Jodi Macfarlan is a writer and editor with Journey Group in Charlottesville, Virginia.
For the first six days in July, more than 5,000 middle- and high-school students gathered in New Orleans for Challenge 2012—the EFCA’s biennial student conference. These students learned and worshipped together; they volunteered a total of 32,000 hours across 70 ministry sites; and they raised an astounding $33,541 to support New Orleans church plants.
Yet for many involved, the crowning moment of this year’s conference was when they packed two school buses with 4,500 “care kits” for children in Haiti. The buses were part of the “Love Moves” project—a joint initiative between Challenge, TouchGlobal and GlobalFingerprints to support education as a means to break Haiti’s cycle of poverty. (One of TouchGlobal’s ongoing commitments is to help rebuild Haiti and plant churches in the wake of crisis.)
“Love Moves comes from how, in the gospels, we see Jesus, full of compassion, doing something about the needs before Him,” says Shane Stacey, director of ReachStudents. Far more than clicking a “like” button on Facebook, Shane points out, “we’re trying to figure out how to pause long enough to allow compassion to flow—and to not just receive news but be moved to act.”
All Challenge attendees were asked to donate basic items (toothbrushes, soap, pencils, scissors, etc.)—things Haitian kids don’t have but need in order to attend school. During the conference, students gathered in groups for the Love Moves Haiti Experience, an interactive exhibit that heightened students’ awareness and called them to prayer.
First, students arrived at an area with a concrete floor and packages and bags strewn about. A sign reading “Welcome to Haiti International Airport” greeted them, symbolizing arrival to Port-au-Prince. They then moved into a wood-and-blue-tarp structure, filled with benches to resemble a Haitian church. TouchGlobal staff presented an introduction to what life is like in Haiti before students moved into an assembly area, where they combined their donated items into individual care kits, along with a Haitian Creole New Testament.
Afterward, they boarded one of the two school buses, where they watched a narrated video about daily life for the average 15-year-old Haitian. The students then exited the bus to find themselves entering a Haitian village, with houses made of bed sheets and wooden sticks, plywood and sheet metal, where they could pray. “Had we brought in dirt instead of concrete, you’d have been in Haiti,” says Mark Lewis, director of TouchGlobal. “It was that realistic.”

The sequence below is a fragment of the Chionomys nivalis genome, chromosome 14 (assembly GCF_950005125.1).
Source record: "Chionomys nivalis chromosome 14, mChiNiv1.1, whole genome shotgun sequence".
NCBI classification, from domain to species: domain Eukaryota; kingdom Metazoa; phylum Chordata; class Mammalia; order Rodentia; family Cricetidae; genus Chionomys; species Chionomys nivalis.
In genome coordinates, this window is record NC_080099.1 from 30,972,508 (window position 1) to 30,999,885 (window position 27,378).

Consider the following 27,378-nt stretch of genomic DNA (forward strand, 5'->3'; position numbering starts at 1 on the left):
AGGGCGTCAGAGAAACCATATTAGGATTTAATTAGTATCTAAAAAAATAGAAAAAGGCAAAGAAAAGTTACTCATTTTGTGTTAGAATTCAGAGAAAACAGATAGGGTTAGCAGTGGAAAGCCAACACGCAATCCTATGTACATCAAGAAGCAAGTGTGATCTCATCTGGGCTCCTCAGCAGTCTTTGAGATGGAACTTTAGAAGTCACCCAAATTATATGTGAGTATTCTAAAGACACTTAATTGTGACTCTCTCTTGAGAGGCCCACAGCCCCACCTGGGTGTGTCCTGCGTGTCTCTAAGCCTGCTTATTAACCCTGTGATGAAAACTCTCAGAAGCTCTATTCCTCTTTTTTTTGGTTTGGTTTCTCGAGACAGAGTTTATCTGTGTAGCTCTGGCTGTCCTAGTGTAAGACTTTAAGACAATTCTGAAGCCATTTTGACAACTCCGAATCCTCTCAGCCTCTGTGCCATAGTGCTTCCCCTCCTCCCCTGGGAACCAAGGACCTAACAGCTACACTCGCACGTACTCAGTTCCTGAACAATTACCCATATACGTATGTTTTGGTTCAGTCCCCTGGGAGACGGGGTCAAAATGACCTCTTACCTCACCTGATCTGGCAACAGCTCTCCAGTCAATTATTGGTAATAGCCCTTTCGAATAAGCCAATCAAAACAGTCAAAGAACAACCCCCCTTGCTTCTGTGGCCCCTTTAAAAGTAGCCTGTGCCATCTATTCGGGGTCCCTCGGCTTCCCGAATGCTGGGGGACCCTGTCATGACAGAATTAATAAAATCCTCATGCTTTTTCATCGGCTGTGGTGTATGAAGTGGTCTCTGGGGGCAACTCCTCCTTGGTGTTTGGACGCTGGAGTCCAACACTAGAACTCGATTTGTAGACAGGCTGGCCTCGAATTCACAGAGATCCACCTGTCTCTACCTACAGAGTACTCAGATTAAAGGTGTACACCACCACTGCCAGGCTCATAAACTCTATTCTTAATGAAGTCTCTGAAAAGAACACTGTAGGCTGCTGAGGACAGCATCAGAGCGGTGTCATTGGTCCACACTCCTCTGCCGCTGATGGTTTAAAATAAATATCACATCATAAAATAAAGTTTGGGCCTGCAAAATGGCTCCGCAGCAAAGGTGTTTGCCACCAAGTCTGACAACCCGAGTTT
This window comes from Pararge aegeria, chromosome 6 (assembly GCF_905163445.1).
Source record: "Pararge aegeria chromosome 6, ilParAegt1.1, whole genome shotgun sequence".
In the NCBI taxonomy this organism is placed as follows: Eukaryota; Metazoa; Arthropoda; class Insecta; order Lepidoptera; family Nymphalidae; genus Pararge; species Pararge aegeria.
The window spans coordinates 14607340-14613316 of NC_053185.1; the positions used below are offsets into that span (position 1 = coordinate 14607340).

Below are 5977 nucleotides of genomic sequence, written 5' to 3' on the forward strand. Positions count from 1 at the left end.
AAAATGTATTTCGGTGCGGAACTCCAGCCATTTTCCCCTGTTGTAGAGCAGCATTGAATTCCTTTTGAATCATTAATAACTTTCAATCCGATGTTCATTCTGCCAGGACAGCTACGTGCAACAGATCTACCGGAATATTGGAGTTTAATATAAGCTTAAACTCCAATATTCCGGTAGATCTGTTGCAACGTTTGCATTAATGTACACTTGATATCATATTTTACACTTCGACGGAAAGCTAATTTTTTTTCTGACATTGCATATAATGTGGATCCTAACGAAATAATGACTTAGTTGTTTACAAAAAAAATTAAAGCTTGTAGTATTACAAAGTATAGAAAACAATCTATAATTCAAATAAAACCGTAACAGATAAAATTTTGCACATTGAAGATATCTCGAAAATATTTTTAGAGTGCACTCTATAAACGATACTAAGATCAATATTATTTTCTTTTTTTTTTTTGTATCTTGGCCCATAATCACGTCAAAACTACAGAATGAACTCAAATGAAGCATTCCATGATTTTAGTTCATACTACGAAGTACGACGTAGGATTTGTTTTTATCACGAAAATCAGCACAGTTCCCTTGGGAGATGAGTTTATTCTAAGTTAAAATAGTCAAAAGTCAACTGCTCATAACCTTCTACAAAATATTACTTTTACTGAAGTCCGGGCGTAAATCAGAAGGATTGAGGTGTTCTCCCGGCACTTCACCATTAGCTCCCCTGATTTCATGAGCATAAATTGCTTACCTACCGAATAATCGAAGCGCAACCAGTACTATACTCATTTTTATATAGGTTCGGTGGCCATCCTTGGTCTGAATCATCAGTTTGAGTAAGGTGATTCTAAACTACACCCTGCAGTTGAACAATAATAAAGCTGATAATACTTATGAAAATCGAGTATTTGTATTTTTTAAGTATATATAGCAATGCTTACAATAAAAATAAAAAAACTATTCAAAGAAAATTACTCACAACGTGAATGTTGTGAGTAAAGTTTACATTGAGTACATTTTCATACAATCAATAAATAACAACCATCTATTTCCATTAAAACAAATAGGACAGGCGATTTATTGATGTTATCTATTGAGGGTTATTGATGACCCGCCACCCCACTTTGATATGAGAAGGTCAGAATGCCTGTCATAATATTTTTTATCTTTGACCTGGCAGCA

The packed buses are currently en route to Haiti, to be delivered to two schools the EFCA has partnered with through either TouchGlobal or the Southeast District. But packing the buses was only one half of the drive toward acting on compassion.
“We want to make sure students understand that this is not just a hand out, but a hand up—to make a lasting impression,” says Brian Cole, executive director of mobilization for ReachGlobal. So, students were not only tasked with bringing items for the care kits (the hand out part), but they were also invited to become some of the first GlobalFingerprints sponsors for children in Haiti (the hand up).
Sponsoring children’s needs for basics like food and education, Brian says, helps students see past a one-time effort to the big picture in missions. Sixty-three children are now being sponsored as a result of the conference—enough to fill one school bus.
Hannah Townsend, a rising sophomore at First Evangelical Free Church in Wichita, Kan., was one of those students who, together with her small group, chose to sponsor a child.
“I had heard about stuff like this before,” Hannah says, “but what touched me and stirred my heart was actually experiencing it. Standing where they stood. Living where they lived. Ever since then, I haven’t been able to get these kids off my mind.
“I hope to get the opportunity to go on a mission trip there next summer. I’ve thought about grabbing some friends and starting a fundraiser, maybe a car wash or a bake sale, and sending all the proceeds to an organization in Haiti.”
Whether through praying, going or giving, it’s onward and upward for students at Challenge who have been shown the realities—for today, tomorrow and a long time to come—and who have been called to follow in the ways of Jesus. Love, it turns out, moves.